Bangladesh Foreign Minister Dipu Moni said: “It is a victory for both States because it finally resolves – peacefully and according to international law – a problem that had hampered the economic development of both States for more than three decades. We salute Myanmar for its willingness to resolve this matter by legal means and for its acceptance of the tribunal’s judgment.”

The judgment was the first by any court or tribunal to delimit the maritime area beyond 200 miles, known as the “outer continental shelf (sea bed)”, and is certain to establish an important precedent in that regard in the delimitation of maritime boundary between adjacent /lateral states as distinct from opposite states.

It is noted that Bangladesh, India and Myanmar ratified the 1982 UN Convention on the Law of the Sea (UNCLOS). Bangladesh ratified the UNCLOS in 2001, India in 1995 and Myanmar in 1996. Accordingly they have accepted the laws and rules of UNCLOS including the dispute settlement mechanism.

Given the impasse of bilateral negotiations over more than two decades, Bangladesh had no other alternative but to refer the matter before the Tribunal on 14 December 2009 to which both Bangladesh and Myanmar accepted the jurisdiction of the International Tribunal for the Law of the Sea (ITLOS).

In this connection, I must commend the efforts of the Sheikh Hasina government to revive the maritime boundary issue and the Foreign Minister to rejuvenate the UNCLOS cell in the Foreign Office by appointing Rear Admiral (Retired) M. Khurshid Alam as the head of the cell.

Given the days of energy short fall and rising prices of oil and gas, exploration of maritime areas in the Bay of Bengal has become more urgent than it was in the past. The most remarkable off-shore technology that has progressed in the 15 years is the three fold increase in the maximum operational depth of off-shore rigs which has opened up good prospects for exploration of oil and gas in the Bay of Bengal.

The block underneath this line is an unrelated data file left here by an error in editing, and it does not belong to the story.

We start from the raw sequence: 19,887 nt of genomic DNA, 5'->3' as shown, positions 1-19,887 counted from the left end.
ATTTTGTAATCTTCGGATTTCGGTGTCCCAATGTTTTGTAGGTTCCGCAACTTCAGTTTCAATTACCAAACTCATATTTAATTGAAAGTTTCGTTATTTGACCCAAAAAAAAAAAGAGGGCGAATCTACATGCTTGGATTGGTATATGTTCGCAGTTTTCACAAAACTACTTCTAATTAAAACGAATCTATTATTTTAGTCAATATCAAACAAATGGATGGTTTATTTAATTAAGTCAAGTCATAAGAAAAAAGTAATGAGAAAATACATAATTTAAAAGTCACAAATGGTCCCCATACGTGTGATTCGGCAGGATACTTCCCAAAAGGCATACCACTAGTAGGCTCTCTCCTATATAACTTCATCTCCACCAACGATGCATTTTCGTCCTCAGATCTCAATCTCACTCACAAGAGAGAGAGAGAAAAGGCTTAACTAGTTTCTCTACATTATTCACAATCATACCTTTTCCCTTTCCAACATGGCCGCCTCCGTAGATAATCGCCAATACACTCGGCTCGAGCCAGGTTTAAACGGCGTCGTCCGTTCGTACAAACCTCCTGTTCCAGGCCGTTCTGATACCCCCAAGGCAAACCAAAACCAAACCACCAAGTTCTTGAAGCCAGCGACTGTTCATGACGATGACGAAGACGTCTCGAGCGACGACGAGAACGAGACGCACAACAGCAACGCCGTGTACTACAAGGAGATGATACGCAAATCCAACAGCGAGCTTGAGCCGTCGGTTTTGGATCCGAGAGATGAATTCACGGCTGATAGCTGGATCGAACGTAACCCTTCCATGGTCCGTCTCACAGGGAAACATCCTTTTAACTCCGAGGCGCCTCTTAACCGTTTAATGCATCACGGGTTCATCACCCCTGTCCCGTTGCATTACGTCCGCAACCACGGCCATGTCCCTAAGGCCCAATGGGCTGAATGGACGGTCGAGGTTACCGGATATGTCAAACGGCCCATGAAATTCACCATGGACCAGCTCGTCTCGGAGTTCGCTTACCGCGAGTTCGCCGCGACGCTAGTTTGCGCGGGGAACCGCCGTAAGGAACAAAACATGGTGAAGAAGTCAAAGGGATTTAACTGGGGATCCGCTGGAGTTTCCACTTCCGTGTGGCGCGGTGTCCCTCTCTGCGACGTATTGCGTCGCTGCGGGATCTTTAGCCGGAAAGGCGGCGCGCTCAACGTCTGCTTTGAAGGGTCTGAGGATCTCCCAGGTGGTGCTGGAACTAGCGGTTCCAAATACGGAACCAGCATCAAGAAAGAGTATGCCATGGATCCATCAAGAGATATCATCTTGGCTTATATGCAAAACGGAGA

The verdict gave Bangladesh 1.11 lakh (one hundred thousand and eleven) square miles in the Bay of Bengal. The legal certainty afforded by this ruling will ensure that Bangladesh will be able to explore and exploit the living and non-living resources of the sea to the maximum benefit of the country. The judgment will now allow foreign companies to explore oil and gas for Bangladesh in deep-sea areas previously disputed by Myanmar.
The right to open sea is a natural asset to Bangladesh as a maritime country as it opens the major sea- lanes of international shipping through the Bay of Bengal. It is great logistical, commercial and geo-political importance to Bangladesh.

Since the prickly issue of maritime boundary is resolved peacefully, the ruling will promote further understanding and cooperation between Bangladesh and Myanmar which opened a new vista of relations following the visit of Bangladesh Prime Minister to Myanmar in December last.

On a personal note, I am very pleased to note that the bilateral negotiations in which I for the first time presented our case to Myanmar’s delegation in 1974 under the leadership of the then Bangladesh Ambassador to Myanmar late K. M. Kaiser has come to a fruitful conclusion.

By Barrister Harun ur Rashid
Former Bangladesh Ambassador to the UN, Geneva.